Nicole Lapin's Tips For Giving Your Kids An Allowance
Introduce a sliding scale:
Teach your kids the real-world value of working hard for bigger rewards by giving them allowance on a sliding scale. Instead of the traditional $10 or $20 dollars per week, start with a minimum, say, $10. Then for good behavior or extra chores, they can earn up to whatever maximum you set (say, $20). Just a warning: this is a sliding scale, but it’s not unlimited. They need to learn to be content, too!
A little interest goes a long way:
In the event that your child does ask to borrow some money on top of their allowance (say, for a new bike or a special trip) ask that they pay interest on their loan. Make it simple so that they can see the consequences by asking for 5% per week until they’ve paid you back in full. So, if the bike is $100, they’re paying down $5 per week along with whatever amount they give you. This will encourage them to pay it back faster. So that the transaction doesn’t get too corporate, use the interest you earn on something you can do together, like taking that new bike out for ice cream!
Get started on savings:
Take your child to your local bank branch to set up a basic savings account. Most smaller branches will allow for tiny deposits — even in quarters and dimes. Then, agree on a certain percentage of their allowance and any cash gifts to put into savings (10% is a good one to start with). Make an event of it each month: go to the bank, make the deposit, and then celebrate with some small reward like a stop at the playground on the way home. Set major milestones — $10, $20, $100 in savings — and then agree to match them when they get to that point. Allow your child to see the interest accrued on the account each month; the more they see that number grow, the more they’ll want to add to it!
Teach your kids to start tracking their expenses by gifting them a fun-colored pocket-sized journal. Whether it’s a pack of gum or movie tickets, have them log what they spend their money on — and then go over them together to define what was a sound purchase versus a splurge. If they do make mistakes — which they will, we all do! — don’t judge; instead, go over why the purchase perhaps wasn’t the best use of their time and money in real terms (was it worth more than a month’s allowance? Etc).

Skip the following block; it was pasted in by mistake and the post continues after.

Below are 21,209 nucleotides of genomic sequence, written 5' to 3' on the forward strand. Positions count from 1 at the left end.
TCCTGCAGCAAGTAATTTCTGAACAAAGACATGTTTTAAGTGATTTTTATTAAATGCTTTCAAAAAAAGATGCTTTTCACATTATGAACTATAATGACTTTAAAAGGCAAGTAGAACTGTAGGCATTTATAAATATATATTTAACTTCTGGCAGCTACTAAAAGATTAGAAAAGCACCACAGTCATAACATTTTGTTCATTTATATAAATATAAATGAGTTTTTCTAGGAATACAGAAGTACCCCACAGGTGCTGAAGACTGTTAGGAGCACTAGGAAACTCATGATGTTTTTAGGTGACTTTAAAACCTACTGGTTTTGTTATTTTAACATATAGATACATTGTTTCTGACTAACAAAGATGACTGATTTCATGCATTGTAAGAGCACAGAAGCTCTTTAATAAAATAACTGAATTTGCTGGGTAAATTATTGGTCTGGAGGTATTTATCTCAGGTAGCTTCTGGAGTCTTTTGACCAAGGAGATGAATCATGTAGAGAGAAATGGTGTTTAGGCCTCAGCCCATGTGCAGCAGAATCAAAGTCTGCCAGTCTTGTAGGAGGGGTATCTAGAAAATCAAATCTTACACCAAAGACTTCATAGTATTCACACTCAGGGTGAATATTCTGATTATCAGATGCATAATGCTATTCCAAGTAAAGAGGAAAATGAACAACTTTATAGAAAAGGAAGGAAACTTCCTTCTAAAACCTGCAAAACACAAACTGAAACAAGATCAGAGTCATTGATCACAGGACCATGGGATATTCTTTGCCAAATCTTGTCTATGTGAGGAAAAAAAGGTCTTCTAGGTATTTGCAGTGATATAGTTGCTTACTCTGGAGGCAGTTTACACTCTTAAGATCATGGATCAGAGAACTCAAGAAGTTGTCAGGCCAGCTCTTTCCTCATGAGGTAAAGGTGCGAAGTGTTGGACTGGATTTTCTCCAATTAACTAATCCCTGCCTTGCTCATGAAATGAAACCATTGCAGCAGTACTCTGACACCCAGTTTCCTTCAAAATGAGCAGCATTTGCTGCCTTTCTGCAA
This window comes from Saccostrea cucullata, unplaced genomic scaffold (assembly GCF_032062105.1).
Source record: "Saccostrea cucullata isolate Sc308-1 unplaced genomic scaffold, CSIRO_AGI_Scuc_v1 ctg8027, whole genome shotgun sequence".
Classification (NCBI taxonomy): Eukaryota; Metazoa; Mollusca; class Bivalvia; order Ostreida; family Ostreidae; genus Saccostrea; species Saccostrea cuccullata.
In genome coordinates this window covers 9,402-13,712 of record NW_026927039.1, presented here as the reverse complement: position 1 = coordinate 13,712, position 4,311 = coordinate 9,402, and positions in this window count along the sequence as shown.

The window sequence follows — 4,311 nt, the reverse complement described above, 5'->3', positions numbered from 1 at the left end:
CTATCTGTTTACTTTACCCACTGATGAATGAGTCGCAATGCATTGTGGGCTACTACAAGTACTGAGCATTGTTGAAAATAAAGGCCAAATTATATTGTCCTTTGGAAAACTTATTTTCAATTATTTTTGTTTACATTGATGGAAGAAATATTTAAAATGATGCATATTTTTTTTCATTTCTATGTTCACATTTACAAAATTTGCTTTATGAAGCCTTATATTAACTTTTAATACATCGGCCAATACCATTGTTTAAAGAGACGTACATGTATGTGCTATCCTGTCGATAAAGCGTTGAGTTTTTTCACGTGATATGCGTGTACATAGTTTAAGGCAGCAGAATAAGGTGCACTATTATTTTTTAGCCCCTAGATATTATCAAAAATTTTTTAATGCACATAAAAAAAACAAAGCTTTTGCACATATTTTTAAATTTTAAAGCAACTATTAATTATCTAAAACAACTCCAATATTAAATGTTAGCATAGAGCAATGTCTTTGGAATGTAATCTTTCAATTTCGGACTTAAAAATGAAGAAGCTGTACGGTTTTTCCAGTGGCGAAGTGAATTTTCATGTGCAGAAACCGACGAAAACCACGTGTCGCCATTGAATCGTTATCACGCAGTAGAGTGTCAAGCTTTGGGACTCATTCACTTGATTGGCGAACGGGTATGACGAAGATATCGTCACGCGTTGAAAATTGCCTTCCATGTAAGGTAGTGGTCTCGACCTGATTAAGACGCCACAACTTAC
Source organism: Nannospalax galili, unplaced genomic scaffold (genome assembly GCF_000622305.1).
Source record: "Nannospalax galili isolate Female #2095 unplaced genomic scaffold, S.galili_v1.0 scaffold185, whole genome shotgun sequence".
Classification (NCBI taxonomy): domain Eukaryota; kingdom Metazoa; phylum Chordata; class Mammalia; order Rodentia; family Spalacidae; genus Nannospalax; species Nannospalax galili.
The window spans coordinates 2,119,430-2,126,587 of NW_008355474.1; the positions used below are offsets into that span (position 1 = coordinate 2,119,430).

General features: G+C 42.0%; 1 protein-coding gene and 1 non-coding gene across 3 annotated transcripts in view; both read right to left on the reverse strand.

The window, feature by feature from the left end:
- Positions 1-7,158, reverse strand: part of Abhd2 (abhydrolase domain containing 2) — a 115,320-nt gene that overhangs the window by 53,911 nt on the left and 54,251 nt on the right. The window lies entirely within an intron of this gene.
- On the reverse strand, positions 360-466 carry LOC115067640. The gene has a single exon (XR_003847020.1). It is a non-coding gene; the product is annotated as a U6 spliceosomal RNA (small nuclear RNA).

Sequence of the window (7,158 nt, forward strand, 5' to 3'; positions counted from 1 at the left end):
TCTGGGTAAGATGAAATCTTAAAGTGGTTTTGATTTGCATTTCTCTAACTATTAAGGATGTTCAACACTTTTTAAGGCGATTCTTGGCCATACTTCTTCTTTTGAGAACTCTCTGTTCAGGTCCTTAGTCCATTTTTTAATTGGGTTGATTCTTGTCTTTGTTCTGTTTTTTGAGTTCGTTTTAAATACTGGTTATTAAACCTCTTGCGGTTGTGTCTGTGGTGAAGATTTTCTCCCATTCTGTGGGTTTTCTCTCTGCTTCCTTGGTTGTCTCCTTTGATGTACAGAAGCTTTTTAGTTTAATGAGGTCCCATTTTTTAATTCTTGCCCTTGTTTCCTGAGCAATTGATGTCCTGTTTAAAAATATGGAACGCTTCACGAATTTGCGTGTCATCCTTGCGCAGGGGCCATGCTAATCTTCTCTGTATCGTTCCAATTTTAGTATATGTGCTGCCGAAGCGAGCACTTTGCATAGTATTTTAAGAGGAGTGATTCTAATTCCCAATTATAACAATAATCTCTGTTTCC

Invest in their future — together:
When your child is still in elementary school, college might seem a long way off. But with the average yearly tuition for a four-year college public at $20,00 per year — and $35,000 or more for private — now is the time to start setting some funds aside. Get your kid in on the action by setting up a 529 plan, which lets you save tax-free for your child’s college education. Because it’s an investment account, money you deposit will grow at about 7% a year over the years you’ll be saving. Have your child contribute 5% of their allowance each week (or month) into this account. And now here’s the fun part: keep a little marker next to where you write down their height with how much the money has grown every time you measure them. You can both see how much their money has grown right along with them!
Make ‘em pay:
Rent, that is. If your child is older, making a paycheck but still living at home, it’s time that they contribute to the household income. Ask for a portion of their paycheck each month — 15% is a reasonable amount as it still allows adult children living at home to save money. But this doesn’t mean you should take this money and go out to dinner with it. Instead, set up a mutual fund (we like T. Rowe Price’s Automatic Asset Builder program, which lets you contribute as little as $50 a month to nearly any of its funds — and sneak under the usual $2,500 minimum initial investment. Invest their "rent" in this account each month, and then turn the cash over to them when they move out as a reward for solid investing — and to help find a place of their own.